The system comes with:

  • A hosted phone and fax system
  • Features such as: multiple extensions; auto attendant; multiple voice mail boxes; call management and call routing; and Internet fax
  • Unlimited local, long distance calling and faxing anywhere within the U.S. and Canada
  • Pre-configured IP phones
  • Integration with smartphone devices such as Apple iPhone, Android and BlackBerry

Derooted’s creative director who also acts as the company’s VoIP administrator, said the system’s Web portal is an essential feature.

Through the portal, Rojas and his colleagues can check the status of the systems and their respective lines even when they are away from the office. By connecting to the portal through any Internet connection, users can view and send faxes, check and send voice and email messages as well as respond to calls.

Users also have back-end controls which enable them to change settings such as out-of-office messages or customize their hold call music.

Mobile features and cheaper long distance calls

Another feature that Derooted workers like is the mobile integration. “The mobile phone application just rocked our world,” said Rojas.

He said this feature enabled his iPhone to function just like his desk phone.

Through the mobile-synch feature, users can access their e-mails and voice messages with their smartphones. When the system receives a call it gives the user an option of whether to send it to voice mail or transfer it to their mobile phone.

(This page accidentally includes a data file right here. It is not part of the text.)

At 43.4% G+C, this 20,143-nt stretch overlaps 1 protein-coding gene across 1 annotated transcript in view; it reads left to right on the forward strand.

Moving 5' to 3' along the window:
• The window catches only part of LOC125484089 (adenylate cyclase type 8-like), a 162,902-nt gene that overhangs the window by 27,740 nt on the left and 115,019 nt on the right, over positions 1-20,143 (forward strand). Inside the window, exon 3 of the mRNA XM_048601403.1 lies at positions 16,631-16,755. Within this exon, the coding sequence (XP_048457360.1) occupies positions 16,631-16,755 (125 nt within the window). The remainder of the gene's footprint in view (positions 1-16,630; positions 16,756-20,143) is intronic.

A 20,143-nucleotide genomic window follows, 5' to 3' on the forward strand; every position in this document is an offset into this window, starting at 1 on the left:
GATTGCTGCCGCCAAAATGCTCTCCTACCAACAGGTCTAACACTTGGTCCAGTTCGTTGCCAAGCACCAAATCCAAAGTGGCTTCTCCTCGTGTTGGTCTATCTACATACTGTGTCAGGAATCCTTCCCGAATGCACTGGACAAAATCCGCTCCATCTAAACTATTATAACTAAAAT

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Rojas said the system can be set up to automatically forward the calls to his mobile phone. “I can receive and make phone calls on my mobile phone and to the person on the other end it would appear as though I am using my desk phone.”

Derooted also gets the benefit of lower international call rates when they use the hosted VoIP when calling with their mobile phones.

Implementing the technology can help to shrink or eliminate the cost of long-distance and conference calls.

Look before you leap

As for the drawbacks, a hosted service may lack the customization you crave, or charge you extra fees for adding features or new users; it could leave you high and dry if the company goes belly-up, too. With on-premise VoIP, you may suffer the obvious headaches and costs of managing any tech equipment in-house, including a large up-front investment.

Before you make the big VoIP switch-over, look closely at the numbers. Compare what you currently spend per user on phone service with what you project to pay a VoIP provider. Read the fine print of any service to determine any hidden fees. Figure in hardware and ongoing maintenance, and don’t forget to add the cost of a faster Internet connection, if you need one.

To determine what VoIP service is best for your business read: Choosing the right VoIP service for your business

(With notes from By Elsa Wenzel- PC World (US)

Nestor Arellano is a Senior Writer at ITBusiness.ca. Follow him on Twitter, connect with him on LinkedIn, read his blogs on ITBusiness.ca Blogs, email nestor at [email protected] and join the ITBusiness.ca Facebook Page.